Two starters are different from the Super Bowl team. Safety Morgan Burnett has in effect replaced Nick Collins, who was lost with a season-ending neck injury, and Jarius Wynn serves as the replacement for departed free agent Cullen Jenkins.
Not all the problems can be blamed on the loss of Jenkins, but it was a major hit that could have been prevented had General Manager Ted Thompson been willing to pay to keep him.
It’s possible Thompson’s hand-picked successor to Jenkins, Mike Neal, will return from the injured list and make a significant contribution down the stretch. But that’s asking a lot for a player that has stayed healthy for just two games in 1½ seasons.
The loss of Collins, a three-time Pro Bowl player, was a huge blow that has produced a ripple effect throughout the secondary.
The defense is worse than last year — in some areas significantly so. The unit is projected to give up 6,394 total yards, which is just 9 yards shy of a franchise-worst 6,403 allowed in 1983.
The Packers are also on pace to surrender a shocking 4,794 passing yards, which would obliterate the franchise-worst record of 3,762 set in 1983.
Blame for the shortcomings of the pass defense goes beyond the secondary. The pass rush is lacking compared to 2010, with a projected 38 sacks falling nine behind last year despite opponents throwing more often.
The Packers have also slipped from No. 2 last season in points allowed to No. 17 this year, and their third-down defense has tumbled from No. 9 to No. 27.
The Packers would have to allow an average of just 7.6 points in their eight remaining games to match last year’s defensive point total.
Not all is doom and gloom, however. The Packers are on pace to intercept 32 passes, which would be the team’s highest total since 1943. They have also returned three picks for touchdowns, which is halfway to the single-season team record of six.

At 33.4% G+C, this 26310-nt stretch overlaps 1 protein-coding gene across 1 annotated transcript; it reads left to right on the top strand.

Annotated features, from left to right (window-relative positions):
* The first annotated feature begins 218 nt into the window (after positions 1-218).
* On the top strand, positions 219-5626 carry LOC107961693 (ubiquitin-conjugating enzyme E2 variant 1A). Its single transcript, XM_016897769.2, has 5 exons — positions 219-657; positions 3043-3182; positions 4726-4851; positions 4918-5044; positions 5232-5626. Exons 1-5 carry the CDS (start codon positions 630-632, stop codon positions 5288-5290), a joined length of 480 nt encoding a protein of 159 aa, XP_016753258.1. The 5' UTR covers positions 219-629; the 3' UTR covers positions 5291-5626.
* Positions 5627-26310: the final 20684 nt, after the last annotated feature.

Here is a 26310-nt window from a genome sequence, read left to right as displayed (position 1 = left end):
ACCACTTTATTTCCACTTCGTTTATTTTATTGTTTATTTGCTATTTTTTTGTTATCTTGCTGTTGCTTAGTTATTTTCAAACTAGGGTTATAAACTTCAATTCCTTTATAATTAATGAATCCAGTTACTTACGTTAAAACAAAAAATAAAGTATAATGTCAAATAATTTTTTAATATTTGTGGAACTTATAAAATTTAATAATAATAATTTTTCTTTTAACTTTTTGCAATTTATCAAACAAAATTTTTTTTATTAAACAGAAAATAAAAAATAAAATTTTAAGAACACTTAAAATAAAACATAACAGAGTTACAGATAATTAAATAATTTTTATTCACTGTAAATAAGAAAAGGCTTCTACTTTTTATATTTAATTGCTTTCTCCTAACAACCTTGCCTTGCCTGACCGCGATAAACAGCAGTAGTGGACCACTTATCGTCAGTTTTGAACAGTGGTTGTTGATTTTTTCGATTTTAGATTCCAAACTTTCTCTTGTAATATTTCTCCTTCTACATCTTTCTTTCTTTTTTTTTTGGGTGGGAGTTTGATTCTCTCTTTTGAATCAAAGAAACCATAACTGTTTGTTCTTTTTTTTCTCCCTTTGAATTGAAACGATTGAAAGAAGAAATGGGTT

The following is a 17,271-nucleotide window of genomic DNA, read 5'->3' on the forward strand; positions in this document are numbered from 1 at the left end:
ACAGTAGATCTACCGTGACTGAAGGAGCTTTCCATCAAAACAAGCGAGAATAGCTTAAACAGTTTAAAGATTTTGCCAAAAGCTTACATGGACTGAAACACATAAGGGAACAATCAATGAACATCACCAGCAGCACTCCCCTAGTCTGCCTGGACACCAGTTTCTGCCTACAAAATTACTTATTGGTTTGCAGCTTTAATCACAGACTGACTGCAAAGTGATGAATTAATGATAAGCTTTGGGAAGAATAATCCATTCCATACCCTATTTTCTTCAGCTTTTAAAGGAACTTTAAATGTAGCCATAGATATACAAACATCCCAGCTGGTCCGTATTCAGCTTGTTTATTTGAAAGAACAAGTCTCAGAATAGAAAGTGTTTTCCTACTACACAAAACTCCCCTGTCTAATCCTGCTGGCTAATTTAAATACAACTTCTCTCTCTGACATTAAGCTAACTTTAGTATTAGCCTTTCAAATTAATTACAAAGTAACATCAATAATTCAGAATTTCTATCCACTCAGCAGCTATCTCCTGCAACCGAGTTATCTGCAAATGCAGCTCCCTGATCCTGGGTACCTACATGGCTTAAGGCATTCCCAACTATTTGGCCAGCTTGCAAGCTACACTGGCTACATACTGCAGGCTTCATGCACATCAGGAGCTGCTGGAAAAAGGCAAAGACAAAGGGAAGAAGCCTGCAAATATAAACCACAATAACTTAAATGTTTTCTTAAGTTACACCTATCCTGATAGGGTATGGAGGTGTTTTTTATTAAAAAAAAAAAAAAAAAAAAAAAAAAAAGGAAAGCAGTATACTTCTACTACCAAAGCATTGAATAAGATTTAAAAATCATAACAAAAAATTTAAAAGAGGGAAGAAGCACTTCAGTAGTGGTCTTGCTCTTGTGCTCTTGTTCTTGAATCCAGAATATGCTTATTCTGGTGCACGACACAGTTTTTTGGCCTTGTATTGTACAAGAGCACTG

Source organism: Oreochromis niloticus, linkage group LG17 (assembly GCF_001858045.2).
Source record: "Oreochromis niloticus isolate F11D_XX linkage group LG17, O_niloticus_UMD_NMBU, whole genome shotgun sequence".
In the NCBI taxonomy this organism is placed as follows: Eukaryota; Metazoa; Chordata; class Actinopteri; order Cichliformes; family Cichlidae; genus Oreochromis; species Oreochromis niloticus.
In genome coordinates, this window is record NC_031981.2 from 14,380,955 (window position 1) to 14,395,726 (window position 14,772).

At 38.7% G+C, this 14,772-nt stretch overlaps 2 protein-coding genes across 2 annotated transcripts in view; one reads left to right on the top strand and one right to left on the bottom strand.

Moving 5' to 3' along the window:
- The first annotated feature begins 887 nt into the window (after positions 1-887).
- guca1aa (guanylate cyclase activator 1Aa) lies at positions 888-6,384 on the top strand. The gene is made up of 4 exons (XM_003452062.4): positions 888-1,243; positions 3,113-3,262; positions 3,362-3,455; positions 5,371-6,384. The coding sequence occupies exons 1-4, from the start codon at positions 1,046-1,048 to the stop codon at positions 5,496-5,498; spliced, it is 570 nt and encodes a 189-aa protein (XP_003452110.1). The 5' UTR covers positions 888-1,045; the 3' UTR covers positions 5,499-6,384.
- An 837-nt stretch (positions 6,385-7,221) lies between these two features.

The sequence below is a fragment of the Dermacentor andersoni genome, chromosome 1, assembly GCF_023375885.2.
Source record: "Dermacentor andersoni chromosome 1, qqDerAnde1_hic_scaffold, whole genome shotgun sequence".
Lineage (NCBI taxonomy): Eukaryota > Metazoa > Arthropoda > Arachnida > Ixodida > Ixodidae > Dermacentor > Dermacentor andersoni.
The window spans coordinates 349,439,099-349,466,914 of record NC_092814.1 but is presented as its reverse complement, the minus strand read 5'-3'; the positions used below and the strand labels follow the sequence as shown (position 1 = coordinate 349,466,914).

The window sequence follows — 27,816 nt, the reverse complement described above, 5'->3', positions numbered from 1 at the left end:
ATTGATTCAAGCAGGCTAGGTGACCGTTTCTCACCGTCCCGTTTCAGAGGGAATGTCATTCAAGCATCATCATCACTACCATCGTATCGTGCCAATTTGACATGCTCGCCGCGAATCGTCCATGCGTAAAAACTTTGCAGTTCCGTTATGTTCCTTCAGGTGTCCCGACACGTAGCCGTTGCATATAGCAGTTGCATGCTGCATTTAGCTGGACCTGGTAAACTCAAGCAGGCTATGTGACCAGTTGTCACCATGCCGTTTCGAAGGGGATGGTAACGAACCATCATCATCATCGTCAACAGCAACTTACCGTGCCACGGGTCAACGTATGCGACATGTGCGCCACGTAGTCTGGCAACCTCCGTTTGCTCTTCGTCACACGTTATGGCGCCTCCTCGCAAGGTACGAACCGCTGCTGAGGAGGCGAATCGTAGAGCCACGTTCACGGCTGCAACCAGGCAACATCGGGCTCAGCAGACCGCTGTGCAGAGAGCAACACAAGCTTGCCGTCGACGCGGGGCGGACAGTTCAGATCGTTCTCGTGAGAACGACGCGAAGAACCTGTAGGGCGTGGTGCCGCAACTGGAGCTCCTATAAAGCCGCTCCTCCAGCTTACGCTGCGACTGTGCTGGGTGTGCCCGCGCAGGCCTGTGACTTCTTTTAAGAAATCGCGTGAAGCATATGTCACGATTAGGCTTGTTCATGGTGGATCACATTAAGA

The Packers also rank No. 8 against the run. Plus, they have stopped opponents in the fourth quarter from scoring a tying or go-ahead touchdown four times.
The Packers’ first kickoff return for a touchdown in 11 years — by rookie Randall Cobb in the opener — was one of the bright spots.
The Packers’ return game has improved with the average kickoff runback jumping from 20.1 yards to 26.1 and punt returns improving from 7.9 to 8.3. But their coverage units have regressed on kickoffs (21.8 average by opponents to 25.3) and punts (11.0 to 17.5).
Overall, special teams are better this year because of Mason Crosby, who is 15 for 15 on field goals, including a team-record 58-yarder, and 29 touchbacks out of 54 kickoffs.
The Packers’ turnover margin of plus-11 ranks No. 3 in the NFL (No. 4 last year) and they are on pace to tie the team record for fewest turnovers in a season (16).
In another indication of a disciplined team, the Packers rank No. 1 in the NFL in fewest penalty yards (No. 3 in 2010).
Lofty rankings for turnover margin and penalties stem in part from solid coaching. The Packers are in good hands with sixth-year head coach Mike McCarthy, who is getting better every season and won’t allow his players to get too full of themselves.
Perhaps McCarthy’s sternest challenge yet will be to figure out how to improve on an 8-0 start.